|Updated: 7/02 8:15 pm
||Published: 7/02 4:36 pm
A Tulsa judge allowed the release of a video showing a man dying over a 51-hour period inside a Tulsa County jail cell.
The video shows Elliott Williams dying of dehydration in October 2011. His family is now suing the jail.
Williams was brought to the jail by Owasso police after becoming suicidal. At some point he broke his neck inside the jail and became paralyzed, but the medical staff thought he was faking.
They put him in a video-monitored cell to prove it, but instead he died.
The released video is an edited version of a 51-hour span of time, it is cut down to 10 minutes and 23 seconds.
It begins with the jail's medical staff dragging Williams on a blanket into the cell, completely naked, and leaving him on the floor.
The only movement Williams makes through the entire video is with his right arm.
He tries to grab a cup of water unsuccessfully and attempts to grab food off a tray, but is unable to unwrap it and ends up knocking over the cup of water.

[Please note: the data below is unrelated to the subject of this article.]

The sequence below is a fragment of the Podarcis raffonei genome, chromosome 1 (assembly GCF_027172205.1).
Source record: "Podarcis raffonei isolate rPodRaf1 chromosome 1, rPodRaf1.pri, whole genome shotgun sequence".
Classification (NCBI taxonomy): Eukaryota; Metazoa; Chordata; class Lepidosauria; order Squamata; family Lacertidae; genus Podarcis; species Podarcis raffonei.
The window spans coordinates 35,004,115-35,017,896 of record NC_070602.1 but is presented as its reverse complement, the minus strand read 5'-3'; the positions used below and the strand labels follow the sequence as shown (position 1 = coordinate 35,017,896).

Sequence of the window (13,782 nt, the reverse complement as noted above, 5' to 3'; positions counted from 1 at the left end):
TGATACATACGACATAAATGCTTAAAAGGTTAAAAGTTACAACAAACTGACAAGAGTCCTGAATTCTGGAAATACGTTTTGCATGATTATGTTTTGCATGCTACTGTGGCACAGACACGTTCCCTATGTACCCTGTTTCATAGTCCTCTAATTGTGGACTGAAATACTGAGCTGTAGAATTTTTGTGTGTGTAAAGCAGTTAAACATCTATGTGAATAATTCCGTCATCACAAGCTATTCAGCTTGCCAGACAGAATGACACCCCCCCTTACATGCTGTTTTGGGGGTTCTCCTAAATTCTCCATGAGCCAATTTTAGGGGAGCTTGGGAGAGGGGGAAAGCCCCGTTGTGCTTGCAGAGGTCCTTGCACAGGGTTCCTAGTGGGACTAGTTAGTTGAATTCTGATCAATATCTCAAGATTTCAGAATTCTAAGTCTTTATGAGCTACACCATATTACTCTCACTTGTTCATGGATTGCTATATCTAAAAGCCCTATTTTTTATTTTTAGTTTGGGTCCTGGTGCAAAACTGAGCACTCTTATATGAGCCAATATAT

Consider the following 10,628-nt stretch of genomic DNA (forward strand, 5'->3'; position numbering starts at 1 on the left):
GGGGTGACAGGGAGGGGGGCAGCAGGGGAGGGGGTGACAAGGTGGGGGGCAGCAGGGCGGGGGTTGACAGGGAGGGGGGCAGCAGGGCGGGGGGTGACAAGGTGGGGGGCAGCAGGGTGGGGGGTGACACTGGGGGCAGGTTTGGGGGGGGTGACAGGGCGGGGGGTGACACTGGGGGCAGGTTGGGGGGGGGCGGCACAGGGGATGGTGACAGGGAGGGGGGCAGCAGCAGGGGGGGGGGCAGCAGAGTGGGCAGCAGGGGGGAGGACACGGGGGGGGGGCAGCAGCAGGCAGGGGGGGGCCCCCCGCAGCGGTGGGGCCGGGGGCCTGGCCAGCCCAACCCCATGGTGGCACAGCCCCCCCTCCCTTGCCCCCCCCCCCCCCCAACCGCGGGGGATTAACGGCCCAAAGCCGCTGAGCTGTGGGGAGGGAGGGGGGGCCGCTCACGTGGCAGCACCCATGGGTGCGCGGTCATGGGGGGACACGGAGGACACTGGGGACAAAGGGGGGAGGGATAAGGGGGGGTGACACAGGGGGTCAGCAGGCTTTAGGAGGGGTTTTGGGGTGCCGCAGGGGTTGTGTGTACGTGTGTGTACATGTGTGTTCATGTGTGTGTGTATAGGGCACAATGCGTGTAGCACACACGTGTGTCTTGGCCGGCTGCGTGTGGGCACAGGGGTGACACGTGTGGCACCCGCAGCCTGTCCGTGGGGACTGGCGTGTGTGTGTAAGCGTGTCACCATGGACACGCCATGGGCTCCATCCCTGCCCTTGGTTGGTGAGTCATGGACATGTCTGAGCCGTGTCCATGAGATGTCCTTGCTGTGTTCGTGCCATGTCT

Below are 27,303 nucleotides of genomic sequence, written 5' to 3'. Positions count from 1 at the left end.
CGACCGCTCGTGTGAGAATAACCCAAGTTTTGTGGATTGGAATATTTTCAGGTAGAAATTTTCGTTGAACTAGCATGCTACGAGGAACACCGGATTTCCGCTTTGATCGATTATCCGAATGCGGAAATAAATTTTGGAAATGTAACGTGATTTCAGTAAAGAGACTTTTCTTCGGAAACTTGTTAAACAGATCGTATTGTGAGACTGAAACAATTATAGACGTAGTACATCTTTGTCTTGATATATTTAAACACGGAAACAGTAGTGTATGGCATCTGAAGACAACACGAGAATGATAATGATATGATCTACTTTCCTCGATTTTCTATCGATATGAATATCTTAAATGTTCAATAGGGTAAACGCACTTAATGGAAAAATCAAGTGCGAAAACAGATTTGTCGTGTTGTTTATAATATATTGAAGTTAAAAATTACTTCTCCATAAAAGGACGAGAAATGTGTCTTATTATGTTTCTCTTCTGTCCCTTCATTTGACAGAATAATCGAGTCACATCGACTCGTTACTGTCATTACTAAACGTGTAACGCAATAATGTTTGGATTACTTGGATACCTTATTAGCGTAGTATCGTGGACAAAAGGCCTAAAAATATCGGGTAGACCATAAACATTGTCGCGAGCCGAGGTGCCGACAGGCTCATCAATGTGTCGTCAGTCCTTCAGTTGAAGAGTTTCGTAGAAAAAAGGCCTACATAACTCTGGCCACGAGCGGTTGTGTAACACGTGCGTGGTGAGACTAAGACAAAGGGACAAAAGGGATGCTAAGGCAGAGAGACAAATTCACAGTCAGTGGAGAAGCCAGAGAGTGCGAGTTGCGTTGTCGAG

The video goes on to show staff leaving another tray of food next to Williams and later dropping a third tray in through a slot in the cell door.
After two whole days of Williams lying on the floor without eating, drinking or moving, the video shows members of the jail's medical staff entering the cell and checking Williams' feet for a response, and then leaving.
More than two hours later, they return to begin CPR.
Minutes later, the video shows jail personnel pull the blanket out from under Williams, rolling his body over to face down.
Less than 20 minutes after that, Tulsa firefighters enter the cell and make another attempt at CPR, until Williams is pronounced dead.
FOX23 asked officials with the jail for comment on the video and lawsuit and got the following response:
"The death was an unfortunate event in the Tulsa County Jail. On the advice of counsel we are unable to comment on current litigation. We look forward to defending this case in court at the appropriate time."
Williams' family is suing the jail and the jail medical-care provider over the lack of care for Williams.